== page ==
A group called Plastic Free Future held an informational meeting for aligned environmental organizations and allies to discuss Pacifica’s current ordinance regarding single-use plastics and the new stricter ordinance recently passed by the county.
Pacifica’s current single- use plastics ban includes plastic foam cups and containers and all single-use plastic straws, stirrers and utensils.
Plastic Free Future wants Pacifica to change its ordinance to mirror the new San Mateo County ordinance that covers those items as well as all single-use plastic foodware such as cups, containers and plates. In an email to the Tribune, Plastic Free Future Executive Director Alejandra Warren also noted the county requires businesses to supply single-use plastic utensils and other items only if customers “opt in” for takeout and delivery.
San Mateo is embarking on a countywide effort encouraging cities to adopt its ordinance, and several cities have already done so, she wrote.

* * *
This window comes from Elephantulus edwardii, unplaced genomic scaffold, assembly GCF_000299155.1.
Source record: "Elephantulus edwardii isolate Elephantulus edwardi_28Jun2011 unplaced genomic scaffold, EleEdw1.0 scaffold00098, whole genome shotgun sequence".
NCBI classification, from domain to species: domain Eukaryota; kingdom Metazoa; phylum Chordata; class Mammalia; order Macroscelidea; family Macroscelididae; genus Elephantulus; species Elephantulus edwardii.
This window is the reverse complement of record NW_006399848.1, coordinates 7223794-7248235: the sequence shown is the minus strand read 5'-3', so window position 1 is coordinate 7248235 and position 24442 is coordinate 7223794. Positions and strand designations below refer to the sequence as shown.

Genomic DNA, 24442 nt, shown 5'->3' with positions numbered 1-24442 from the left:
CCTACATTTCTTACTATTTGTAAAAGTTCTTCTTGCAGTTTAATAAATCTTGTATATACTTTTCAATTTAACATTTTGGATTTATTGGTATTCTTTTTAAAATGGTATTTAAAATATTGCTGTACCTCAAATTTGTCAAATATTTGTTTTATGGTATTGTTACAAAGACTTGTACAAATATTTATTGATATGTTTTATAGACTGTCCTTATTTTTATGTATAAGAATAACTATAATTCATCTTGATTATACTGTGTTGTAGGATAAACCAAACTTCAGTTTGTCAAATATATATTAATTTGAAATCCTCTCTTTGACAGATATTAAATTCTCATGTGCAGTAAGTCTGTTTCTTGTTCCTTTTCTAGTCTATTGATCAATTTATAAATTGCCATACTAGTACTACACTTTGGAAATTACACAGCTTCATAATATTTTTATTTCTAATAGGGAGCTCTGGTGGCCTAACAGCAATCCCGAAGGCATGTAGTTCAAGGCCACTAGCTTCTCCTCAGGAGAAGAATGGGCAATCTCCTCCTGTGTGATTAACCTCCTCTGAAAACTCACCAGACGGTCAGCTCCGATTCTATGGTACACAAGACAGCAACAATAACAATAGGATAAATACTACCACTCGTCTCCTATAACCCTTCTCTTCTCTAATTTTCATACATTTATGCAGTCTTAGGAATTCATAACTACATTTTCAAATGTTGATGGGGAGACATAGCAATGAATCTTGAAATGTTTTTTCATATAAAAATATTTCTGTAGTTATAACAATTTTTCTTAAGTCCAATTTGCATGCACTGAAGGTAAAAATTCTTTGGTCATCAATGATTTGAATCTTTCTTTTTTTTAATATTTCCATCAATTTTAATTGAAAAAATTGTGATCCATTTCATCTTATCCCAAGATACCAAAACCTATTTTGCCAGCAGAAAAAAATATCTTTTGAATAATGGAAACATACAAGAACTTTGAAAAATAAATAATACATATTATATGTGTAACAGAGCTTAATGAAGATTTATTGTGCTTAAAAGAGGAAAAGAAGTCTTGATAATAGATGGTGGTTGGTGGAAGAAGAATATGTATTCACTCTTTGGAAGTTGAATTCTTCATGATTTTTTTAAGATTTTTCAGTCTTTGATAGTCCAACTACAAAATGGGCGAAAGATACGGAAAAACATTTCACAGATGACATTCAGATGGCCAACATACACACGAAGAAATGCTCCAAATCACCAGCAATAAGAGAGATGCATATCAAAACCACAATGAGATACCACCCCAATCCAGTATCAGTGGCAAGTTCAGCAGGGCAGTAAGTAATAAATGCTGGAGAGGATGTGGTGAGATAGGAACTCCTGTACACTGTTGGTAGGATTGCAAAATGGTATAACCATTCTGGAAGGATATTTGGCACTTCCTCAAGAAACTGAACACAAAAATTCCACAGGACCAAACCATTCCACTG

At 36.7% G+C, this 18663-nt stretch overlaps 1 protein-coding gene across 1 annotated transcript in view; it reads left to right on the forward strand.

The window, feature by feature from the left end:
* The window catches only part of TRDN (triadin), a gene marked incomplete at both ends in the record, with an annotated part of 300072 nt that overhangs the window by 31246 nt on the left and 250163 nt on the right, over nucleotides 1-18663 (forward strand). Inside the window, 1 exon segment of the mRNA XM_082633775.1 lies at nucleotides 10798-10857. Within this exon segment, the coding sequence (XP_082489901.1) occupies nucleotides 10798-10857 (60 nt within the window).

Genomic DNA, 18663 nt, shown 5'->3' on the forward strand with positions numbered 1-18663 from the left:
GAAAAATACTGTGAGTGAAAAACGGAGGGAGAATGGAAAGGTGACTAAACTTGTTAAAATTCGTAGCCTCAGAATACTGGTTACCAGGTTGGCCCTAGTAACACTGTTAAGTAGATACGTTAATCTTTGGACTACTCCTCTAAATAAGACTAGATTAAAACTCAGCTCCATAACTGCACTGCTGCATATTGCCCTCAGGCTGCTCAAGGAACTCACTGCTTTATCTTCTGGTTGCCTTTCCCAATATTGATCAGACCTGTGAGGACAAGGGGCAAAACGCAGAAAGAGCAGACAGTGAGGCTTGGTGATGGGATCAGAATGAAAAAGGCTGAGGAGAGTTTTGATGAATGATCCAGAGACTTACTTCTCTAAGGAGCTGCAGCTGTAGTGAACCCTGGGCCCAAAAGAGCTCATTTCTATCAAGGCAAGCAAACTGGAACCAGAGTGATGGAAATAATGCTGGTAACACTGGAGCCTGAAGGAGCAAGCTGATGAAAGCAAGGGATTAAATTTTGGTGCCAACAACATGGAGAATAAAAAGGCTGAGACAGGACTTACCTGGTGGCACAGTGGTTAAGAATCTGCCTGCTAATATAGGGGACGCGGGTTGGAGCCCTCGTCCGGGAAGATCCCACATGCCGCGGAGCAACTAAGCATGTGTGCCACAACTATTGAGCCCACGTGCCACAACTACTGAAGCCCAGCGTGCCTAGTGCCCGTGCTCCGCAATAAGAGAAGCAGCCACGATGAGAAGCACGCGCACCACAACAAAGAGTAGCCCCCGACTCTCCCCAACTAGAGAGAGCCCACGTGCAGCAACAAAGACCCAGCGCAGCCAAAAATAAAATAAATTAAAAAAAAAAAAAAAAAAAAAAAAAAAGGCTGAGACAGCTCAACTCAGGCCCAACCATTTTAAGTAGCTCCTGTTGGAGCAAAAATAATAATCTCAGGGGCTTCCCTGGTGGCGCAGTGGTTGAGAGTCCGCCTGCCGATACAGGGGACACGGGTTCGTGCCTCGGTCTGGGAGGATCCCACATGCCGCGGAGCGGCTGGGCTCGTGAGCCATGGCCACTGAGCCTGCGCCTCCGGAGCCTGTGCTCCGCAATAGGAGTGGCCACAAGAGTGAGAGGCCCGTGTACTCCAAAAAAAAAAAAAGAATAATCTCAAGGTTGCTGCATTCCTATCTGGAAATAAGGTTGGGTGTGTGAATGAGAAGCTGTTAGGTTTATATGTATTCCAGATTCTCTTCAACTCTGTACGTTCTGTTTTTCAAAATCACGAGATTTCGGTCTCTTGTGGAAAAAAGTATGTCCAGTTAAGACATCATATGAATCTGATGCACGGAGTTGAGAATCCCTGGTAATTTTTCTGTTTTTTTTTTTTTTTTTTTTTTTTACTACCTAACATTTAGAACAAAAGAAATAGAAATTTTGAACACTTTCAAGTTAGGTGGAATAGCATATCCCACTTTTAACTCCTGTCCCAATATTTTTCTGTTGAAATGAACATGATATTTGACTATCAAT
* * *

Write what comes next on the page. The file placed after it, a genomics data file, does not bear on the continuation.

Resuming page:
“We will be encouraging the city to adopt the county ordinance and to include additional language that requires reuse for onsite dining,” she wrote. “This means that all food and beverages consumed on premises will need to be served using reusable foodware, as in washable, reusable plates, cups and silverware.
“Reusables reduce the amount of trash generated by the business, are safer for human health and the environment, and save businesses money over the longer term,” she wrote. “Most businesses can save thousands of dollars by switching to reusable, even accounting for increased costs for dishwashing. Our neighbors in Daly City and Half Moon Bay have adopted policies encouraging reuse, and cities such as Santa Rosa and Berkeley already require reuse for onsite dining.”
San Mateo County has financial assistance and incentive programs for businesses making the transition to reusable foodware, Warren said.
Plastic Free Future will be drafting a letter of support to be signed by leading environmental organizations in Pacifica that will serve as a starting point to engage City Council on this issue, she wrote.
This version corrects the name of Plastic Free Future in several places.